Taking its cue from traditional Tibetian architectural techniques and local materials along with the bight Tibetian colours, standardarchitecture manages to modernise the Tibetian vernacular without losing its soul.
RDAI was tasked with the latest Hermès boutique in the previous swimming pool of the Hotel Lutetia in Paris. Their solution of beautiful handcrafted wooden ‘huts’ with a flowing stairway leading into the shop is beautiful, immensely crafted and perfectly befitting of Hermès. via Contemporist
Some new work by Spanish architects ParedesPino Architects exploring the interesting relationship of scale of public spaces.
Its location close to the railway station of the AVE high speed train in Cordoba city can take advantage of this gap as a unique opportunity, giving the character and scale necessary to assume as a new focus of interest not only confined to the neighborhood, but as a magnet in conjunction with the city.We opted for a solution that allows a wide variety of uses. It offers a covered area, protected from the weather, which will house a temporary market two days a week and other activities at other times.It therefore poses a solution based on prefabricated circular elements that vary in height and diameter and arranged in a flexible manner to allow a similar vision of an urban forest of shadows. The parasols also solve the artificial lighting in the same item and allow drainage of water inside.
RUX just won an international design competition to build a mosque in the UAE. Their concept of having an open space with the inside of the structure being the outside is nothing new, but to apply it to a mosque in such a dramatic way, utilising forced perspective to dramatise the vanishing point in a god-like manner, and to focus your entire vision towards Mecca, and the gigantic compass pointing the way is just so modern and stunning. Churches have long had the brand name architects’ touch to bring it to the new millennia and it is such a refreshing change to see the same forces shaping mosques in the same way.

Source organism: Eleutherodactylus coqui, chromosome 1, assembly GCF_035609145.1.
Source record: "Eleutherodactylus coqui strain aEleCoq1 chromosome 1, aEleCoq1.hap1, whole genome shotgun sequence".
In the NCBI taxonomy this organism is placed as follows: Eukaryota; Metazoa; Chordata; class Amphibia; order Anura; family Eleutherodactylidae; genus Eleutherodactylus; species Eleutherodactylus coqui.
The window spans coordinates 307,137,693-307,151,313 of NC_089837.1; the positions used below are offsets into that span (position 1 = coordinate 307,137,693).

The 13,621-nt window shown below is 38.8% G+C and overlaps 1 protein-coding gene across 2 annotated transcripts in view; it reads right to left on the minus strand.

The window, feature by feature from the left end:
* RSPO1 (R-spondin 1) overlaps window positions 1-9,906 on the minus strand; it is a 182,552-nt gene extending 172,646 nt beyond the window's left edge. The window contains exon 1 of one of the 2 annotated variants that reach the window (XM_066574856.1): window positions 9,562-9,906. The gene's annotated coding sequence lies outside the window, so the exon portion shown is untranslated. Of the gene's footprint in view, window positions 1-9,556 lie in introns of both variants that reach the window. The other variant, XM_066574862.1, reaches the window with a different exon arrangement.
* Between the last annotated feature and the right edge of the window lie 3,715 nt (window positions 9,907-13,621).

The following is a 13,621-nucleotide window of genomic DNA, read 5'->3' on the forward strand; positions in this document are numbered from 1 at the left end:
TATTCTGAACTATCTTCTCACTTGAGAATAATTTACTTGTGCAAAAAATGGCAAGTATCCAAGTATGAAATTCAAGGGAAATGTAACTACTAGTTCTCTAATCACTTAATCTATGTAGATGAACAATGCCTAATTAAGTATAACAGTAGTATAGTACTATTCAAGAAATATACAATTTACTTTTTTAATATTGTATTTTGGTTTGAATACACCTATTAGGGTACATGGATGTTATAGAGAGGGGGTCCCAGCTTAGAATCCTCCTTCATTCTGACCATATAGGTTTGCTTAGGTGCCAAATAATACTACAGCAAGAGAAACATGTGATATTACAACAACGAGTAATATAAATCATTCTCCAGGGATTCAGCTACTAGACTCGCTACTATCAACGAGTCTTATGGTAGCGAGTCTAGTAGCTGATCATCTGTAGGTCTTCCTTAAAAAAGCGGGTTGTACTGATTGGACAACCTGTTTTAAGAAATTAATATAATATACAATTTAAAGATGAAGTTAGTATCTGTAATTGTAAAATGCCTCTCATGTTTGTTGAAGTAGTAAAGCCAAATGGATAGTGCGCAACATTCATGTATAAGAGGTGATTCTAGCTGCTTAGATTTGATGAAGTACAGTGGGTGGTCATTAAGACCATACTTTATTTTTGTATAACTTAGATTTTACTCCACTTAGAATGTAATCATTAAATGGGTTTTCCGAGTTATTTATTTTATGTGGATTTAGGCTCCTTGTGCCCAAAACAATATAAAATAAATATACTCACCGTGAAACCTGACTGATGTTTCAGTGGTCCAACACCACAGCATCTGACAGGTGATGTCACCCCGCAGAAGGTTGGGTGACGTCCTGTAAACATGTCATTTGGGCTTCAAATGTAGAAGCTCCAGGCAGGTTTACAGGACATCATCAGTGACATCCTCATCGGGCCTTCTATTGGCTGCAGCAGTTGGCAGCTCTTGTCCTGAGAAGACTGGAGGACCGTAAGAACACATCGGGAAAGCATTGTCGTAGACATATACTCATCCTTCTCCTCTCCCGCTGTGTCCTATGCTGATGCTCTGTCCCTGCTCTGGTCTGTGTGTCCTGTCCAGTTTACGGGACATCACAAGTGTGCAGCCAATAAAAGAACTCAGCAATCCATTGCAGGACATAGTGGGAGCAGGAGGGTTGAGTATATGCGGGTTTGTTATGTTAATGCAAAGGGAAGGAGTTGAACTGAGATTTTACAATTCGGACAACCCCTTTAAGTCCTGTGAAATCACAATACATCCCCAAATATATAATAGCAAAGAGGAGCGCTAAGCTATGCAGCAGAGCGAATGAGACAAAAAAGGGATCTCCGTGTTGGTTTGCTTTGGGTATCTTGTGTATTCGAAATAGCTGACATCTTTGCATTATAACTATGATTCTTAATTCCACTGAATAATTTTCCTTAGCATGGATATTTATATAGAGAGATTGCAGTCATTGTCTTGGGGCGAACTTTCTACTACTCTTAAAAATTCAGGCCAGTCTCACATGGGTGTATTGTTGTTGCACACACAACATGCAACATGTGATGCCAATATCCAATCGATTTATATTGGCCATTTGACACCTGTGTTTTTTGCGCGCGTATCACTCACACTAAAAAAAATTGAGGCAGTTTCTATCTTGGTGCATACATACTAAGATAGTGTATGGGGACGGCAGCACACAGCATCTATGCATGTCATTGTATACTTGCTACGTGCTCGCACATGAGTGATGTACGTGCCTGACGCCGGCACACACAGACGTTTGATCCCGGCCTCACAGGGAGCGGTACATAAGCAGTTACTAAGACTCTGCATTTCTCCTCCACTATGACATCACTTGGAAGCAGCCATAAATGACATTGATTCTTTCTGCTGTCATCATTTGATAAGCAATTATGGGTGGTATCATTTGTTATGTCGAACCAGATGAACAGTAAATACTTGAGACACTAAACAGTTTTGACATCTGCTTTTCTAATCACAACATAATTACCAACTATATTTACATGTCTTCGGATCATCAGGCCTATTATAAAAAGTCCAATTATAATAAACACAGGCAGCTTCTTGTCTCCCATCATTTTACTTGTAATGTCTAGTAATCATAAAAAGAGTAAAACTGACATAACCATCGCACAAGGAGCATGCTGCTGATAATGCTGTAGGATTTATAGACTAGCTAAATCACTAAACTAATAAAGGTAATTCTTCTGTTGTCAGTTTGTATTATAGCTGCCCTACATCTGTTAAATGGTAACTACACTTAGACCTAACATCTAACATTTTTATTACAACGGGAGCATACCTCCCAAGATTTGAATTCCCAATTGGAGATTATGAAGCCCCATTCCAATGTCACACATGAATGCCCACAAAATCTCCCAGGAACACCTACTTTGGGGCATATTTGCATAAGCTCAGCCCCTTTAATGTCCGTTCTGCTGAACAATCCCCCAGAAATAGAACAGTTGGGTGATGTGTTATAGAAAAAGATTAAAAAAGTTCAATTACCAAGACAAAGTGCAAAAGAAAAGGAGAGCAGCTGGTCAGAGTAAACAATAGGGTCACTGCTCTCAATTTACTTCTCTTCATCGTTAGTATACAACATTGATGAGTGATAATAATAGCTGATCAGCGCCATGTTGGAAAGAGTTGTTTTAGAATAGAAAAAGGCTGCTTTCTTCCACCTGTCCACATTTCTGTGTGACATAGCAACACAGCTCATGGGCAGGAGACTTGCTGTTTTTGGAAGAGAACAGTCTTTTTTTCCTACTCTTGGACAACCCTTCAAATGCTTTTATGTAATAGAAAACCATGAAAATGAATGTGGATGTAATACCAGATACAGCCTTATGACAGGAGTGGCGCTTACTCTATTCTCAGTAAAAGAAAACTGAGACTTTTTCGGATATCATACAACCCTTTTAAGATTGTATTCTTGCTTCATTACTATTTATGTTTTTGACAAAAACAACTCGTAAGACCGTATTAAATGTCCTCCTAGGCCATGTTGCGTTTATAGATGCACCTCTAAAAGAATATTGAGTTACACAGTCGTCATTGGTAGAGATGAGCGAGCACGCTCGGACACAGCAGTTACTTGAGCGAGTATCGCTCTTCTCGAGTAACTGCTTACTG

What if a mosque was not a building? What if it vanished into the fabric of a city? Seamless with the streets, connected directly to the pulse of daily life, and open to anyone and everyone at anytime, The Vanishing Mosquebecomes more visible, more iconic, and more integral to the spiritual and cultural workings of a community than any building with doors and walls ever could.
This design strategy was created as a “developer’s tool” for integrating spiritual space within new urban developments in the Middle East. Superimposing the function of a mosque within an urban plaza maximizes the value of public spaces, increases the value of adjacent properties, and fosters a powerful sense of community for residents.
While the image of The Vanishing Mosque is new and seemingly unfamiliar, its driving design principles are inspired by those that have ruled mosque-building for centuries.
A new boutique hotel, The Club, in the center of Singapore, designed by the ever hip Ministry of Design, with illustrations by Wynlyn Tan. Some how this one misses the mark for me, as far as Ministry of Design goes. Everything seems a little bit too contrived, and not pushed far enough. Thoughts? via Contemporist